A dataset provided by the European Space Agency

Name VEX-V-SW-ASPERA-2-NPD
Mission VENUS-EXPRESS
URL ftp://npsa01.esac.esa.int/pub/mirror/VENUS-EXPRESS/ASPERA4/VEX-V-SW-ASPERA-2-NPD-V1.0
DOI https://doi.org/10.5270/esa-bjwotob
Abstract This data set contains Venus Express ASPERA-4 Neutral Particle Detector (NPD) data that have been acquired for the nominal mission phase between launch (November 9, 2005) and the October 2, 2007. The data are provided in raw units of counts/accumulation.
Description Data Set Overview: This data set contains data collected by the Neutral Particle Detector (NPD) flown onboard the VENUS EXPRESS satellite during the nominal mission phase. The data are stored in ascending time order with respect to the sequential in-flight data acquisition. The data (science and HK) in this archive are in standard PDS format and are both organized into fixed-width tabular objects, an ASCII format with data store in rows and columns. Mainly 3 types of science data are present, one for each selected operation mode. Depending on the flight operation mode in use, science data records are either a data stream of observations identified by a quadruplet (Pulse Height Distribution, Time-Of-Flight, direction and coincidence) and sequentially stored, as appeared in RAW data product files, or particle counters given in counts/accumulation units for BIN and TOF modes. Both of them contains data that are splitted and stored into appropriate data files according to the data acquisition mode and the operating sample size (number of PHD bins) of the instrument, in order to maintain fixed width table structure within each data product. The number of rows within the tables is variable and depends roughly on the number of records contained in the associated telemetry packet. An NPD header, specific to each mode of observations and common to NPD1 and NPD2 sensors, is added before a data collection. Instrument Description: = The Neutral Particle Detector (NPD) measures the ENA flux, resolving velocity (in the enregy range 100 eV to 10 keV) and mass (H and O) to help satisfy the following scientific objectives: 1. Determine the instantaneous global distributions of plasma and neutral gas near Venus 2. Energy deposition from the solar wind to the ionosphere NPD consists of two identical pinhole detector cameras, each with a 90 degrees of field-of-view in the intrument azimuth plane ...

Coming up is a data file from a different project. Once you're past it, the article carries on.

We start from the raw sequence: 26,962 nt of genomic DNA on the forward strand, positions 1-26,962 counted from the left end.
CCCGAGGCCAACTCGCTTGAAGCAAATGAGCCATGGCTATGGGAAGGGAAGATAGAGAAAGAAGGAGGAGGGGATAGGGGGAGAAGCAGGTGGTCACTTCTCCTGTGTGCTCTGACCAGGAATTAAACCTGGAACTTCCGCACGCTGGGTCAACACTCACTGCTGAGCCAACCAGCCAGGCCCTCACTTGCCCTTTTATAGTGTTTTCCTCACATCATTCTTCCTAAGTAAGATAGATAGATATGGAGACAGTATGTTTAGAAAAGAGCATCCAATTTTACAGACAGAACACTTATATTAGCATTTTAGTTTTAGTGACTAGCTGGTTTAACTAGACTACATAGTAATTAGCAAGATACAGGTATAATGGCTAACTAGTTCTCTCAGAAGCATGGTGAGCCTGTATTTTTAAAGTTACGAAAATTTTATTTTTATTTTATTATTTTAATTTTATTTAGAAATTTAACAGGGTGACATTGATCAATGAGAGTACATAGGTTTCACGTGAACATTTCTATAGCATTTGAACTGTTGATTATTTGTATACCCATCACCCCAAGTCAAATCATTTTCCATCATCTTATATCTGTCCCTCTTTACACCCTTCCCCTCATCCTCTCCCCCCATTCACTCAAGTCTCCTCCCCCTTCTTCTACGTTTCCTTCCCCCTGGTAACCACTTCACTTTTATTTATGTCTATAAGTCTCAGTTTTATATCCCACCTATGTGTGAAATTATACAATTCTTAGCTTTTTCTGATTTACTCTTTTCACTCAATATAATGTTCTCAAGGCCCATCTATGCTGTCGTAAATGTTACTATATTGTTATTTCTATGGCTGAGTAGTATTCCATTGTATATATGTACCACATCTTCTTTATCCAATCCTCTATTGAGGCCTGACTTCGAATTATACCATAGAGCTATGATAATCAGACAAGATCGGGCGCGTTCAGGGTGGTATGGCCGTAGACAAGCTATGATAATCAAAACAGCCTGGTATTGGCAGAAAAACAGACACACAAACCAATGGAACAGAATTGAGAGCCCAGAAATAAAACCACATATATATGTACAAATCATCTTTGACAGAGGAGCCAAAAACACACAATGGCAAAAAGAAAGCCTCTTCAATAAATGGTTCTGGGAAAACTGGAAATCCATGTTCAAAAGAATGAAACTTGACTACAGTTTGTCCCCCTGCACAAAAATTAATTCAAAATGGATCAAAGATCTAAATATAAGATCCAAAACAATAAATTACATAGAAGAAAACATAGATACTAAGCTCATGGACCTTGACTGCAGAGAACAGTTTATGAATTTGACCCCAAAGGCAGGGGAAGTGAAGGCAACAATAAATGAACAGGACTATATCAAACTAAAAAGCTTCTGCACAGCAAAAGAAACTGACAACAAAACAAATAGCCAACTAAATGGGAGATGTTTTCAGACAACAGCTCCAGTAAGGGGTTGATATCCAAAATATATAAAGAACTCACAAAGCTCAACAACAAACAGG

Instrument ASPERA4
Temporal Coverage 2005-12-09T13:00:00Z/2006-09-01T15:12:09Z
Version V1.0
Mission Description Mission Overview Venus Express is ESA's first mission to Venus. It reuses the design of the Mars Express spacecraft. Many of the instruments are simply upgraded versions of those developed for ESA's Mars Express and Rosetta missions. The scientific objectives of the mission is to study the atmosphere, the plasma environment, and the surface of Venus in great detail. Venus Express was launched by a Soyuz-Fregat launcher from the Baikonour Cosmodrome on 9 November 2005. After separation, Venus Express, of mass 1244 kg,was placed into an interplanetary transfer orbit during approximately 150 days. After a 153 day cruise to Venus the spacecraft entered Venusian orbit on 11 april 2006. The first capture orbit was an eccentric polar and lasted 9 days. Several manoeuvres over the period 15 April-6 May 2006 lowered the spacecraft into its operational orbit: a 24-hour elliptical, quasi-polar orbit. The pericentre altitude is 250 kms and the apocentre altitude is 66000 kms. Pericentre altitude 250 km Apocentre altitude 66000 km Period 24 h Inclination ~90 deg Pericentre latitude 80 deg The mission has been described in many papers [ESABUL2005; HUNTER2004]. Details about the mission launch sequence and timeline can be obtained from the Mission Calendar [VEX-ESC-TN-5002] and from the Consolidated Report on Mission Analysis (CREMA)[VEX-ESC-RP-5500]. Mission Phases The mission timeline defines the different spacecraft and payload operations required per phase to prepare the spacecraft for Venus operational orbit acquisition, science data acquisition and transmission. Six nominal mission phases plus the pre-launch phase are defined for achieving the scientific mission objectives. They are detailed below. PRELAUNCH --------- Pre-launch operations started approximately 6 months before the launch and covered the period from delivery of the spacecraft to the launch site until L-8 hrs in the launch countd...
Creator Contact EMMANUEL PENOU
Date Published 2010-06-09
Publisher And Registrant European Space Agency
Credit Guidelines European Space Agency, 2010-06-09, VEX-V-SW-ASPERA-2-NPD, V1.0. https://doi.org/10.5270/esa-bjwotob